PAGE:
[Shootout & Comparo]

WP Air Forks … Sorting Fact from Fiction

2 years ago | Words: Andy Wigan | Photos: Andy Wigan, Jarrad Duffy

In response to lingering scepticism in some quarters about the performance and/or reliability of air-sprung forks, Transmoto recently put WP’s all-new 48mm ‘AER’ air fork through a rigorous test program. The aim? To address the 10 most commonly held assertions – and myths – about air forks, and then sort fact from fiction.

1. All air forks can leak air, which means they can collapse

That depends on the fork’s design. If the fork relies on air pressure in an outer chamber (which puts pressure on the fork seal), then yes, it is possible for a damaged fork seal and/or chrome slider to lead to a partially or fully collapsed fork. The design used on WP’s AER air fork, however, means there’s never any pressure on the fork seals. In the AER fork, the pressured air is all contained in a sealed inner cartridge, with a bypass for the negative chamber that’s enacted at full fork-leg extension – when you go off a jump or sit the bike on a stand, for instance. In other words, if an AER fork does have a fork-seal leak, it will not lose any air pressure. If the AER fork’s internal cartridge were to fail, the pressure will equalise on either side of the piston and hold the fork halfway down in its compression stroke.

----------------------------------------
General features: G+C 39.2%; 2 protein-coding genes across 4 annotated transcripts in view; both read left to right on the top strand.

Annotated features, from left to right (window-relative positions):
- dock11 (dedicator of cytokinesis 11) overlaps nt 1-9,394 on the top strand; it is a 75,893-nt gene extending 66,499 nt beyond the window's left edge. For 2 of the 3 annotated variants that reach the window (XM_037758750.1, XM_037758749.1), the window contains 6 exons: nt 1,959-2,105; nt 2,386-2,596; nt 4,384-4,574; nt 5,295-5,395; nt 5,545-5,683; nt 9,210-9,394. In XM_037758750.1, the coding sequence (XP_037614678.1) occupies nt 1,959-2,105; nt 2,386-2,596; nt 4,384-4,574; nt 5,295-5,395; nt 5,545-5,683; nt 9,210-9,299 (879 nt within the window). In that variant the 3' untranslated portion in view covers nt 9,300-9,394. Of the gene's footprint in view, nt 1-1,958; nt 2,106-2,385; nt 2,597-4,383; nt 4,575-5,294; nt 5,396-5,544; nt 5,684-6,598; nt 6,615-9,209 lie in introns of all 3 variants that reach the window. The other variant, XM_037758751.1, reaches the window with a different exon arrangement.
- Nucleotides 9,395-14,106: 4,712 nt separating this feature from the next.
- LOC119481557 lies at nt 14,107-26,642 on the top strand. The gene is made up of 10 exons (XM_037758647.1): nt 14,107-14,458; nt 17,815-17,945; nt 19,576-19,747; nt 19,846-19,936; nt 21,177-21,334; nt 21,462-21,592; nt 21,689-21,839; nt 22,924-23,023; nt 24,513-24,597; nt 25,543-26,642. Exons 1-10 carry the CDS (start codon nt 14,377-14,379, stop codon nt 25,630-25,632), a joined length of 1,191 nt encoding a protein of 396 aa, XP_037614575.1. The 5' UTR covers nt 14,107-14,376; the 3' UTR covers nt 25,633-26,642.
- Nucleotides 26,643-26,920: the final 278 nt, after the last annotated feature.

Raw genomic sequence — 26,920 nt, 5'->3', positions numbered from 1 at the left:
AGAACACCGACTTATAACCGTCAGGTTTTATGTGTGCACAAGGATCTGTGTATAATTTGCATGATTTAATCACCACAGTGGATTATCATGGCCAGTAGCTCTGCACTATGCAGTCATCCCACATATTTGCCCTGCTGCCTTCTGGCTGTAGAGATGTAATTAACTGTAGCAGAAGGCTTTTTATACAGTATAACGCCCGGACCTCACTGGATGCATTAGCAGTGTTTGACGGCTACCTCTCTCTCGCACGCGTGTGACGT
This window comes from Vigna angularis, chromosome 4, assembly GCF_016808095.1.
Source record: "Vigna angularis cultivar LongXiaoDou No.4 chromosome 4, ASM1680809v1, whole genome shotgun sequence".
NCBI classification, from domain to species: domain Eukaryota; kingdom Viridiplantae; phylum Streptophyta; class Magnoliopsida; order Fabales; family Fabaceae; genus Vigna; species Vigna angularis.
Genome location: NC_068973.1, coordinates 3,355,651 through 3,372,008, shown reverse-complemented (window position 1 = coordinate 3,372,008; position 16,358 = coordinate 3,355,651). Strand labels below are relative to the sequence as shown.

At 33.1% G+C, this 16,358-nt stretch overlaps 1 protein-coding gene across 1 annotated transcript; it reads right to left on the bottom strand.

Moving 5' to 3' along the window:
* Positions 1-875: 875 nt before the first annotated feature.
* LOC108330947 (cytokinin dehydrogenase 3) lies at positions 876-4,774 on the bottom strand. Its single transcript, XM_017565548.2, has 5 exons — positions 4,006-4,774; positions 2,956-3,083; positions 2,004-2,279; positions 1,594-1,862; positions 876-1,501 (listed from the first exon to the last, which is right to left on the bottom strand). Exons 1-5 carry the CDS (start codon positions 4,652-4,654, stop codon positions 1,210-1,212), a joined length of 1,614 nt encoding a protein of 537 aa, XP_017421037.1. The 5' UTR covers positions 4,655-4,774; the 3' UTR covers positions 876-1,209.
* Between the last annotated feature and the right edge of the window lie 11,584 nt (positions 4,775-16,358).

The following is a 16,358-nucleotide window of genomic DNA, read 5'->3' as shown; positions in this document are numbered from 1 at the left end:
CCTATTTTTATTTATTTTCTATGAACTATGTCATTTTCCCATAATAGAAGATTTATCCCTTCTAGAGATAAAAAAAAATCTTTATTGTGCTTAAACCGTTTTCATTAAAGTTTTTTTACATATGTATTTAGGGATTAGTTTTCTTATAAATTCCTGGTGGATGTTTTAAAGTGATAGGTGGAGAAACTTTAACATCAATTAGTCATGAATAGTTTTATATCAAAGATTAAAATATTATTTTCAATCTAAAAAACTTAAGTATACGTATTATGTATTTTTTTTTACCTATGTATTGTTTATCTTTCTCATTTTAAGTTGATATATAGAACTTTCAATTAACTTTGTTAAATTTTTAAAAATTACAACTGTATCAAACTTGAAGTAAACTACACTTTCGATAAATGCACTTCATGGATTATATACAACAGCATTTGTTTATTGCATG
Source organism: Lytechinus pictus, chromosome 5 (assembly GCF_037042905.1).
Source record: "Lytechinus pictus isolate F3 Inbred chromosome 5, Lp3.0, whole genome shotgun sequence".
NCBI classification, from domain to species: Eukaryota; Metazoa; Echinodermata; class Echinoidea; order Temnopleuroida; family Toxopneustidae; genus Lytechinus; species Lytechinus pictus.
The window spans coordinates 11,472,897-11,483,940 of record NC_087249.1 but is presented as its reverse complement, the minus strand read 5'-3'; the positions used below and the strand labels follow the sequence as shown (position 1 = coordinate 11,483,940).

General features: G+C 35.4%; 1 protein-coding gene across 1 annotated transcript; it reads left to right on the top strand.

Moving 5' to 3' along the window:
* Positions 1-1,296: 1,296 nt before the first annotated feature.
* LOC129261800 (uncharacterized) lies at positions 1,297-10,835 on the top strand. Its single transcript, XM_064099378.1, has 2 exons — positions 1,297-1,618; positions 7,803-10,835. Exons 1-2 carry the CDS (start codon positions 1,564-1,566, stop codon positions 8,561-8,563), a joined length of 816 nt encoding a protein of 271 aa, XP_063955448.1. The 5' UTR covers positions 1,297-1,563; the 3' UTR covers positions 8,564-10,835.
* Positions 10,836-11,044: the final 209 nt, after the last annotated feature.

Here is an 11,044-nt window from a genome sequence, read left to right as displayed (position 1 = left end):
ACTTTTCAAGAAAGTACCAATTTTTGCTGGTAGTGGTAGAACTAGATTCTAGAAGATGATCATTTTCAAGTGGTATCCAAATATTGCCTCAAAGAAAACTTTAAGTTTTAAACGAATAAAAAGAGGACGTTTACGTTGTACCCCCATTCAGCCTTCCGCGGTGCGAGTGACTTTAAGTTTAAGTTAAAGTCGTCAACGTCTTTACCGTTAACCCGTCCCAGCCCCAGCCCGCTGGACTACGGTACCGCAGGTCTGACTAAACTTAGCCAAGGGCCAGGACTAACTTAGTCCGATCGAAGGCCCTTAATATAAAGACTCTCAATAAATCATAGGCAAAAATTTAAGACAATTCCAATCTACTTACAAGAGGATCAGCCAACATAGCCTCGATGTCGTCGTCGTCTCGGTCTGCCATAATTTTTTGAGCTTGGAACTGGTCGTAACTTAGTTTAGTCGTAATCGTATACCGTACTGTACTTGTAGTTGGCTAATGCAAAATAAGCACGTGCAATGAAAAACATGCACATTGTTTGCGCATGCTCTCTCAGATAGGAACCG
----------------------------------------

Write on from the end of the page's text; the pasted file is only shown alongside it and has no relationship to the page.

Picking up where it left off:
2. Air forks are lighter than their coil-sprung equivalents, but not that much lighter

WP’s complete AER fork (including the brake calliper mount) weighs 7160g, compared with 8650g for WP’s new Xplor 48mm coil-sprung fork (which, itself, is between 300g and 600g lighter than its 4CS and open-cartridge predecessors, respectively). The significance of saving somewhere in the vicinity of 1.5kg depends who you’re speaking to. For elite race teams and Pro racers, that’s a huge saving that might otherwise cost them countless thousands of development dollars to achieve. Plus, at the high-performance end of the spectrum, saving unsprung weight is the Holy Grail. On the other hand, for an adventurous trailrider whose bike runs an oversize fuel tank and massive bashplate, saving a kilo or two is neither here nor there.

3. Air forks add to set-up complexity because the fork’s air pressure needs to be checked before each ride

True, particularly when the fork has multiple chambers (such as Showa’s SFF TAC air fork) whose pressures each need to be checked. So, bearing this in mind, WP’s AER fork was intentionally designed with simplicity of adjustment as a primary goal. It only has one air chamber (in one fork leg). As Transmoto surmised after their 2015 450cc MX Bike Shootout (when the Honda, Kawasaki and Suzuki all arrived with all-new air forks), “Adjustability is a great thing, but only if users understand how each of those adjustments – made in isolation, and in conjunction with each other – will affect the suspension’s ride. Air suspension is here to stay, but if riders and technicians want to stop chasing their tails, it’s inevitable that the manufacturers dumb down the adjustment options in the years to come.”